In one embodiment, an application tool may comprise functional components or functionalities for processing user login and authentication, graphical user interface and editor for presenting the rule logic and other information in a presentable form, a translator that translates stored data such as the rule logic and other information into a graphical form for presentation, a downloader or a communication functionality that communicates data such as the rule logic and other information to a server. A client application 202, 204, 206 may locally store rule logic and other data in a local database to be retrieved for presentation and editing.

A server component 208 collects data from the client, for example, new rules, modifications to the existing rules, or other parameter changes, and uploads the data to one or more rules engine proxies 210, 212. During execution, rules engine proxies 210, 212 dynamically generate and execute code for enforcing the rules, for example, based on the rules configured by a user and downloaded to the proxies. In this way, users may dynamically configure and modify rules based each user's specifications.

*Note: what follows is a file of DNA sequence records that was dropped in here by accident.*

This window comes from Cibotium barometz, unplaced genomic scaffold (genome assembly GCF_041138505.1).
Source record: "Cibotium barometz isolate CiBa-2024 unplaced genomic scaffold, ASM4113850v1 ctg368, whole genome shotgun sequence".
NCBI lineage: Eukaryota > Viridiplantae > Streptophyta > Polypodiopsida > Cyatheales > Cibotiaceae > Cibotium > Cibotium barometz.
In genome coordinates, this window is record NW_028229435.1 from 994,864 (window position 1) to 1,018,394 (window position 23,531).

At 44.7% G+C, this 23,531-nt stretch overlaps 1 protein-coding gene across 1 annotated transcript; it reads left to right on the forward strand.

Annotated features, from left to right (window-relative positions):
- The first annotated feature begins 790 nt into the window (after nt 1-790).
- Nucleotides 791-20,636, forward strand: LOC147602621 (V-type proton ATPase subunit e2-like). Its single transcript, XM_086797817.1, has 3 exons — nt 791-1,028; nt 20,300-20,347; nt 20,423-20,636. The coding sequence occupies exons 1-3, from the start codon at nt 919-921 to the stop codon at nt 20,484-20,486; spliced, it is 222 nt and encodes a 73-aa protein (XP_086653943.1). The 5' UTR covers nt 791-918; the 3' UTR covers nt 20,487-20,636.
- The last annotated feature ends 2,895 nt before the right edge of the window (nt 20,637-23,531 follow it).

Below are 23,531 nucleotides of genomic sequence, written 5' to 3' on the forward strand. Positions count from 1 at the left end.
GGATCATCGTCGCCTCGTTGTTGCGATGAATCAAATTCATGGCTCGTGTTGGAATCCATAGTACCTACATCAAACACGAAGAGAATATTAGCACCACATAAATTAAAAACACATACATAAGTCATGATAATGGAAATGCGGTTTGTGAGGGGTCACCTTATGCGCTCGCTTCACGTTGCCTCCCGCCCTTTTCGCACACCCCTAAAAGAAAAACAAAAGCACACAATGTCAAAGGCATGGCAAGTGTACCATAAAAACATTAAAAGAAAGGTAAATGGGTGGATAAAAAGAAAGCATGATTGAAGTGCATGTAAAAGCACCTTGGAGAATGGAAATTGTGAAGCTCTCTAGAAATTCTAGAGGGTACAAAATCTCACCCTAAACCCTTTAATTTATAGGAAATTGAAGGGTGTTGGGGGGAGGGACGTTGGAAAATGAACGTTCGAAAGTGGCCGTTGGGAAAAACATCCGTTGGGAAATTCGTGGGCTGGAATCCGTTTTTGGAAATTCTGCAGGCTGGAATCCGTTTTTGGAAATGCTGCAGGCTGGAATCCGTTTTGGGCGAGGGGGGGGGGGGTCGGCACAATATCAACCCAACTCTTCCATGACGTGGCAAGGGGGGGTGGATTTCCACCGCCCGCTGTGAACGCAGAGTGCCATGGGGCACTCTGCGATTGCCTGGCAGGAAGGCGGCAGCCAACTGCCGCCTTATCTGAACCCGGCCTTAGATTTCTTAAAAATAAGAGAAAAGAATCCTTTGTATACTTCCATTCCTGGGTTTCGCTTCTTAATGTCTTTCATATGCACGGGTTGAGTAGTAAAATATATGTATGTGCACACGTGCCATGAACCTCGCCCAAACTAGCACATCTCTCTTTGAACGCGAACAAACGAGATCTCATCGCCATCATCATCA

FIG. 2 illustrates an example of a ladder icon diagram representing access control logic in one embodiment of the present disclosure. In the ladder diagram, if the variables represented by the icons appearing on the same level of the ladder evaluate to true then the variable represented by the rightmost icon on that same level in the ladder evaluates to true. The ladder diagram shown in FIG. 2 implements the following logic for a card swiped at a card reader device. At level 1 shown at 202, if a reader device is “Reader1”, access card belongs to or has access level of “president”, the time at which the card is swiped is within a specified time zone, then “EN1” flag is enabled or set. At level 2 shown at 204, if flag “EN1” is enabled, another card belonging to user “A” is swiped at reader device “Reader1”, then a parameter “FL1” is enabled or set. At level 3 shown at 206, if “EN1” flag is enabled and card belonging to user “B” is swiped at “Reader1” device, then “FL2” parameter is enabled or set. At level 4 shown at 208, if “FL1” and “FL2” parameters are set and “DR2” evaluates to true, that is, for example, the door identified as “DR2” is shut ten the door identified as “DR1” is opened. At level 5 shown at 210, if “FL1” and “FL2” parameters are set and “DR2” is true, then set “Reset1” to true, which triggers resetting various data and parameters to default values.